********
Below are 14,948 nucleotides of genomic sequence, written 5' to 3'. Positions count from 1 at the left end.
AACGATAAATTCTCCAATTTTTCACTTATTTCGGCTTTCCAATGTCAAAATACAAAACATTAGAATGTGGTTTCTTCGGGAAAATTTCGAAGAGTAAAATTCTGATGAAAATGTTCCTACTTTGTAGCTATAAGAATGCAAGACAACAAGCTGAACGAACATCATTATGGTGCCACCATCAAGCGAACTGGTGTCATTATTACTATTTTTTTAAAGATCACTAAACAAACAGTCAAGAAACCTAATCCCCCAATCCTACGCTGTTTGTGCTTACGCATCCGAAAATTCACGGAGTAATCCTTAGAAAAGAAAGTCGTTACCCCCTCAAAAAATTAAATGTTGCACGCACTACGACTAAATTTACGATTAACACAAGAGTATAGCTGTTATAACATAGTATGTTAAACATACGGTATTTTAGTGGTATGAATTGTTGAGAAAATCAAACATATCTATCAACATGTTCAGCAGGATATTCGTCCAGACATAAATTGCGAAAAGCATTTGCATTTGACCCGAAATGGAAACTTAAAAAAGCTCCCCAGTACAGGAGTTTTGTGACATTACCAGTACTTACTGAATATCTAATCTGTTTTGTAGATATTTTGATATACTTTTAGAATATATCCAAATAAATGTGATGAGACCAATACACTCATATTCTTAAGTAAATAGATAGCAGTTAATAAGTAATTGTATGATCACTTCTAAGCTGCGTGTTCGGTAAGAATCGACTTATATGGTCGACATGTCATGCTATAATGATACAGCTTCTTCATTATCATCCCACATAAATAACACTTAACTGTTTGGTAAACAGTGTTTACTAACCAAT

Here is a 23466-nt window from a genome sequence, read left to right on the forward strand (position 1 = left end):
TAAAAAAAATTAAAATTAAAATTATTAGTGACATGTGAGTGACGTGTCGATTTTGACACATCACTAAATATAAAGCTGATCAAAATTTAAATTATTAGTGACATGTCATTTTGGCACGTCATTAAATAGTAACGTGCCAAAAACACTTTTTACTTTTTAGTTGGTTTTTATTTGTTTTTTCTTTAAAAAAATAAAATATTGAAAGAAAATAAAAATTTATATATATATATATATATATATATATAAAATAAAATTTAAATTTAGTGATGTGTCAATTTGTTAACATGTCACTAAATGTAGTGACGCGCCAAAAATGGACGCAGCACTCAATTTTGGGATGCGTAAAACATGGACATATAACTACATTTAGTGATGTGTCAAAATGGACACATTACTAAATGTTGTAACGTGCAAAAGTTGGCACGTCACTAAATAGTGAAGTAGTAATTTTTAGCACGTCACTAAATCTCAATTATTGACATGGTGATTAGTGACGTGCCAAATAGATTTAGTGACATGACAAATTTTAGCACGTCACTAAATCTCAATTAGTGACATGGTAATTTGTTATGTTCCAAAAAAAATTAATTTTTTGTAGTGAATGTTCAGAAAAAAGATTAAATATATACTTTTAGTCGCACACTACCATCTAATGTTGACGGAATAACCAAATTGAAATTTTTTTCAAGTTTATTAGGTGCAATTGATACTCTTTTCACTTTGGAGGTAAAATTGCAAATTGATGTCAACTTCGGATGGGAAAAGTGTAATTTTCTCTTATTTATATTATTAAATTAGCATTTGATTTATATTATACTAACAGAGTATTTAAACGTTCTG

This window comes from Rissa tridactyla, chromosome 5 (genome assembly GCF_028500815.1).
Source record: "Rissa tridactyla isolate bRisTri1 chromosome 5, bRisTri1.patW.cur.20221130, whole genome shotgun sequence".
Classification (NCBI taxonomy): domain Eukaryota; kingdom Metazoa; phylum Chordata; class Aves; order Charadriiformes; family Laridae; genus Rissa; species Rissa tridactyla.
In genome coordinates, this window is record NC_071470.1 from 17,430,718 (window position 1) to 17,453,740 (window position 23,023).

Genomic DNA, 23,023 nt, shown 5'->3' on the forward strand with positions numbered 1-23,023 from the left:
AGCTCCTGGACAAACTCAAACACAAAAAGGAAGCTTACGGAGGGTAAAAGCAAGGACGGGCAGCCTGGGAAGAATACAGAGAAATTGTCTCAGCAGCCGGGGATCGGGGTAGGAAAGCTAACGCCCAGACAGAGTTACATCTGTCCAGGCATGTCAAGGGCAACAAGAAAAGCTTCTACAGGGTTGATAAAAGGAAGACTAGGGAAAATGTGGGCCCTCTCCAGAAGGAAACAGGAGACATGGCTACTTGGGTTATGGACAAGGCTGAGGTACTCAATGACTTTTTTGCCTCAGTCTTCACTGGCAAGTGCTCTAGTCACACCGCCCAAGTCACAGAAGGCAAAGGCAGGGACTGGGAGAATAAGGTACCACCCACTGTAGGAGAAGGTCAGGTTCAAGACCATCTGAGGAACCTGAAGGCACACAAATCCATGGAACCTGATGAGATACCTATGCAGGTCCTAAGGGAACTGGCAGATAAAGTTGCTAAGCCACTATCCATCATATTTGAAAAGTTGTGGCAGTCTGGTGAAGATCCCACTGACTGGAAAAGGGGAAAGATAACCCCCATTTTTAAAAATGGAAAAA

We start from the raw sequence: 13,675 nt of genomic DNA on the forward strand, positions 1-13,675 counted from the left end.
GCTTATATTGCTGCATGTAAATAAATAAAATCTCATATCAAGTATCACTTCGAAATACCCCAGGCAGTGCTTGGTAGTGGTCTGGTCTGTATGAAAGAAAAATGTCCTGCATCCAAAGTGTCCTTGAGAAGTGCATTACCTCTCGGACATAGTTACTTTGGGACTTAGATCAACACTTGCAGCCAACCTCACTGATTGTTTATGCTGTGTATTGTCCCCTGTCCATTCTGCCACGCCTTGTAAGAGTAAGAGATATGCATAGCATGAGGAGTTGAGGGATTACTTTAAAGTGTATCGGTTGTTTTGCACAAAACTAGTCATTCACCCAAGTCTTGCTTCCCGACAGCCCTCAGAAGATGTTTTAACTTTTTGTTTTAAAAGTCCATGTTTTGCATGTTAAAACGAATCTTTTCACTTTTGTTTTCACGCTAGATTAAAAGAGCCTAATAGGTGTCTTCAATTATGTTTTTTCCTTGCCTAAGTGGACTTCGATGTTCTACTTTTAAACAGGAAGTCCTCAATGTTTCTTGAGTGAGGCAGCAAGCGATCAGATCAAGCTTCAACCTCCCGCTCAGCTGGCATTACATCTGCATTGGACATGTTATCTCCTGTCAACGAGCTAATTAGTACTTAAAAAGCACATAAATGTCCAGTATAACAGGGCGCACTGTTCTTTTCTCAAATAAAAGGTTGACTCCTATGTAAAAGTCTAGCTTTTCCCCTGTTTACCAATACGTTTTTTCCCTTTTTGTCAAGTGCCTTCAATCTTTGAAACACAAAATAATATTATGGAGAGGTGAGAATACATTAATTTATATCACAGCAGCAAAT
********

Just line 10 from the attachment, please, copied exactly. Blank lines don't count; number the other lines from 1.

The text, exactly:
AGCTCCTGGACAAACTCAAACACAAAAAGGAAGCTTACGGAGGGTAAAAGCAAGGACGGGCAGCCTGGGAAGAATACAGAGAAATTGTCTCAGCAGCCGGGGATCGGGGTAGGAAAGCTAACGCCCAGACAGAGTTACATCTGTCCAGGCATGTCAAGGGCAACAAGAAAAGCTTCTACAGGGTTGATAAAAGGAAGACTAGGGAAAATGTGGGCCCTCTCCAGAAGGAAACAGGAGACATGGCTACTTGGGTTATGGACAAGGCTGAGGTACTCAATGACTTTTTTGCCTCAGTCTTCACTGGCAAGTGCTCTAGTCACACCGCCCAAGTCACAGAAGGCAAAGGCAGGGACTGGGAGAATAAGGTACCACCCACTGTAGGAGAAGGTCAGGTTCAAGACCATCTGAGGAACCTGAAGGCACACAAATCCATGGAACCTGATGAGATACCTATGCAGGTCCTAAGGGAACTGGCAGATAAAGTTGCTAAGCCACTATCCATCATATTTGAAAAGTTGTGGCAGTCTGGTGAAGATCCCACTGACTGGAAAAGGGGAAAGATAACCCCCATTTTTAAAAATGGAAAAA